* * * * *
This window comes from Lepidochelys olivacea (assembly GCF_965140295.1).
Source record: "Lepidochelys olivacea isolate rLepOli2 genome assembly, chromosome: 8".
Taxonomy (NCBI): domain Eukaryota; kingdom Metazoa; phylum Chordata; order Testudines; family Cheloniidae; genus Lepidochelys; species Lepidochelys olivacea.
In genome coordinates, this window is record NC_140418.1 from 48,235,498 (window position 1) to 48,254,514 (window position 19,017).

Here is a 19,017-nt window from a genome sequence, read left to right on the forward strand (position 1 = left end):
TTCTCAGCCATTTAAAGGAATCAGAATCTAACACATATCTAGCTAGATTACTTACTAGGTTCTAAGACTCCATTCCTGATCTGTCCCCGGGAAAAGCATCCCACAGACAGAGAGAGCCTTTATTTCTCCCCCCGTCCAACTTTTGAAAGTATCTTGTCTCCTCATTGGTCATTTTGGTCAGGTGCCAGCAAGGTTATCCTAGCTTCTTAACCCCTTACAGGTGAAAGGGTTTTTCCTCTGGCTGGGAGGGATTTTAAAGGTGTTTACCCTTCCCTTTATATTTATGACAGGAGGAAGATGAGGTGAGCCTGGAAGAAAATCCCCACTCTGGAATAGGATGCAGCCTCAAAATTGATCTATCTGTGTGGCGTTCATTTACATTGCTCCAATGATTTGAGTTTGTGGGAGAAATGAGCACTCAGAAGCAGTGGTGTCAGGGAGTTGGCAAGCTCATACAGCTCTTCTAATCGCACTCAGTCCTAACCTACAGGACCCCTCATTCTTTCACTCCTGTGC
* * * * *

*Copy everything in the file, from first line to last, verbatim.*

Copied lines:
This window comes from Lepidochelys olivacea (assembly GCF_965140295.1).
Source record: "Lepidochelys olivacea isolate rLepOli2 genome assembly, chromosome: 8".
Taxonomy (NCBI): domain Eukaryota; kingdom Metazoa; phylum Chordata; order Testudines; family Cheloniidae; genus Lepidochelys; species Lepidochelys olivacea.
In genome coordinates, this window is record NC_140418.1 from 48,235,498 (window position 1) to 48,254,514 (window position 19,017).

Here is a 19,017-nt window from a genome sequence, read left to right on the forward strand (position 1 = left end):
TTCTCAGCCATTTAAAGGAATCAGAATCTAACACATATCTAGCTAGATTACTTACTAGGTTCTAAGACTCCATTCCTGATCTGTCCCCGGGAAAAGCATCCCACAGACAGAGAGAGCCTTTATTTCTCCCCCCGTCCAACTTTTGAAAGTATCTTGTCTCCTCATTGGTCATTTTGGTCAGGTGCCAGCAAGGTTATCCTAGCTTCTTAACCCCTTACAGGTGAAAGGGTTTTTCCTCTGGCTGGGAGGGATTTTAAAGGTGTTTACCCTTCCCTTTATATTTATGACAGGAGGAAGATGAGGTGAGCCTGGAAGAAAATCCCCACTCTGGAATAGGATGCAGCCTCAAAATTGATCTATCTGTGTGGCGTTCATTTACATTGCTCCAATGATTTGAGTTTGTGGGAGAAATGAGCACTCAGAAGCAGTGGTGTCAGGGAGTTGGCAAGCTCATACAGCTCTTCTAATCGCACTCAGTCCTAACCTACAGGACCCCTCATTCTTTCACTCCTGTGC